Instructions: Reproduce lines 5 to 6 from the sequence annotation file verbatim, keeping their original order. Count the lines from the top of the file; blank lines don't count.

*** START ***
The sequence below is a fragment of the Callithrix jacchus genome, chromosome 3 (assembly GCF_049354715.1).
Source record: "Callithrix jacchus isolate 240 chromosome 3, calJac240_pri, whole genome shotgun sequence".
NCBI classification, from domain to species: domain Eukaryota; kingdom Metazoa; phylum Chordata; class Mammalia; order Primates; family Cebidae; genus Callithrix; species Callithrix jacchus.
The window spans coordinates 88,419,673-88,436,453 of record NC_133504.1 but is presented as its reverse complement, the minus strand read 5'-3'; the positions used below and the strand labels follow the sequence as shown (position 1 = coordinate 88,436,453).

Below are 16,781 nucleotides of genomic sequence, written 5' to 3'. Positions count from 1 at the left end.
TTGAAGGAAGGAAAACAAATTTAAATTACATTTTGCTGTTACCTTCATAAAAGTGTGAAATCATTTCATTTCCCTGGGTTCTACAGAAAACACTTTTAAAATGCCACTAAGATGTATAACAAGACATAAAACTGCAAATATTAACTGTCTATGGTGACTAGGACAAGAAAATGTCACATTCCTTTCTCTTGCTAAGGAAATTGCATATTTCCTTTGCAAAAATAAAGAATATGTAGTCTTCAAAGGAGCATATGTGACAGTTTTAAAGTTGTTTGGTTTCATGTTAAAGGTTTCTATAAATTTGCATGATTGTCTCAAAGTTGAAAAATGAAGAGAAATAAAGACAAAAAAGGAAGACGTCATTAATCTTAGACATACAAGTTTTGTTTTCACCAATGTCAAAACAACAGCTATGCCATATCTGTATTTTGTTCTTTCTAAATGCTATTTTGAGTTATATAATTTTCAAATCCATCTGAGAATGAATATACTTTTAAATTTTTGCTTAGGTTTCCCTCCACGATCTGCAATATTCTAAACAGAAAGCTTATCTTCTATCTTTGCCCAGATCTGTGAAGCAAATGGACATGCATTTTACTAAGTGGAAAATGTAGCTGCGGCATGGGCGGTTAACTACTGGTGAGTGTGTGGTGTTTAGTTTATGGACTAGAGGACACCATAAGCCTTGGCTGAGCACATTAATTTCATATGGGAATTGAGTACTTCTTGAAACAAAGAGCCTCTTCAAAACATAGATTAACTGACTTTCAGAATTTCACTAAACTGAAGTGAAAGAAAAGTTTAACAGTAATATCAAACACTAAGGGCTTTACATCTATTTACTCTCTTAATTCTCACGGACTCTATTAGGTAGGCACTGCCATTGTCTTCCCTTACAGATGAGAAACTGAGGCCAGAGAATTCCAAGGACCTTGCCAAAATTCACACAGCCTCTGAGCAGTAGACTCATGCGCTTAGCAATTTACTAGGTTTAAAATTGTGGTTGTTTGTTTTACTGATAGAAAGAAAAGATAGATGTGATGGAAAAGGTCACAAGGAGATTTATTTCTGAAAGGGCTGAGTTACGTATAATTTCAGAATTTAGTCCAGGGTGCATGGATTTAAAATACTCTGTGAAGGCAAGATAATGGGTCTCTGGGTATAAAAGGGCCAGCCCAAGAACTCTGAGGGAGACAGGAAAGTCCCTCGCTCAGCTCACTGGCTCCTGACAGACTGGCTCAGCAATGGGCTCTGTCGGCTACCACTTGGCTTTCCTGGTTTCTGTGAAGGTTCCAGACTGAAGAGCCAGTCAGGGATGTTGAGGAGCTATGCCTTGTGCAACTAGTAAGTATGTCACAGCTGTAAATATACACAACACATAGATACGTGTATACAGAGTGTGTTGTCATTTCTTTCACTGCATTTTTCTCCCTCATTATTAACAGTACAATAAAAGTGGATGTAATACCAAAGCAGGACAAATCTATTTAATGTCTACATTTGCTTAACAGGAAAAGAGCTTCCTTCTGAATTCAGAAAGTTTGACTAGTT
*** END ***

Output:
Below are 16,781 nucleotides of genomic sequence, written 5' to 3'. Positions count from 1 at the left end.
TTGAAGGAAGGAAAACAAATTTAAATTACATTTTGCTGTTACCTTCATAAAAGTGTGAAATCATTTCATTTCCCTGGGTTCTACAGAAAACACTTTTAAAATGCCACTAAGATGTATAACAAGACATAAAACTGCAAATATTAACTGTCTATGGTGACTAGGACAAGAAAATGTCACATTCCTTTCTCTTGCTAAGGAAATTGCATATTTCCTTTGCAAAAATAAAGAATATGTAGTCTTCAAAGGAGCATATGTGACAGTTTTAAAGTTGTTTGGTTTCATGTTAAAGGTTTCTATAAATTTGCATGATTGTCTCAAAGTTGAAAAATGAAGAGAAATAAAGACAAAAAAGGAAGACGTCATTAATCTTAGACATACAAGTTTTGTTTTCACCAATGTCAAAACAACAGCTATGCCATATCTGTATTTTGTTCTTTCTAAATGCTATTTTGAGTTATATAATTTTCAAATCCATCTGAGAATGAATATACTTTTAAATTTTTGCTTAGGTTTCCCTCCACGATCTGCAATATTCTAAACAGAAAGCTTATCTTCTATCTTTGCCCAGATCTGTGAAGCAAATGGACATGCATTTTACTAAGTGGAAAATGTAGCTGCGGCATGGGCGGTTAACTACTGGTGAGTGTGTGGTGTTTAGTTTATGGACTAGAGGACACCATAAGCCTTGGCTGAGCACATTAATTTCATATGGGAATTGAGTACTTCTTGAAACAAAGAGCCTCTTCAAAACATAGATTAACTGACTTTCAGAATTTCACTAAACTGAAGTGAAAGAAAAGTTTAACAGTAATATCAAACACTAAGGGCTTTACATCTATTTACTCTCTTAATTCTCACGGACTCTATTAGGTAGGCACTGCCATTGTCTTCCCTTACAGATGAGAAACTGAGGCCAGAGAATTCCAAGGACCTTGCCAAAATTCACACAGCCTCTGAGCAGTAGACTCATGCGCTTAGCAATTTACTAGGTTTAAAATTGTGGTTGTTTGTTTTACTGATAGAAAGAAAAGATAGATGTGATGGAAAAGGTCACAAGGAGATTTATTTCTGAAAGGGCTGAGTTACGTATAATTTCAGAATTTAGTCCAGGGTGCATGGATTTAAAATACTCTGTGAAGGCAAGATAATGGGTCTCTGGGTATAAAAGGGCCAGCCCAAGAACTCTGAGGGAGACAGGAAAGTCCCTCGCTCAGCTCACTGGCTCCTGACAGACTGGCTCAGCAATGGGCTCTGTCGGCTACCACTTGGCTTTCCTGGTTTCTGTGAAGGTTCCAGACTGAAGAGCCAGTCAGGGATGTTGAGGAGCTATGCCTTGTGCAACTAGTAAGTATGTCACAGCTGTAAATATACACAACACATAGATACGTGTATACAGAGTGTGTTGTCATTTCTTTCACTGCATTTTTCTCCCTCATTATTAACAGTACAATAAAAGTGGATGTAATACCAAAGCAGGACAAATCTATTTAATGTCTACATTTGCTTAACAGGAAAAGAGCTTCCTTCTGAATTCAGAAAGTTTGACTAGTT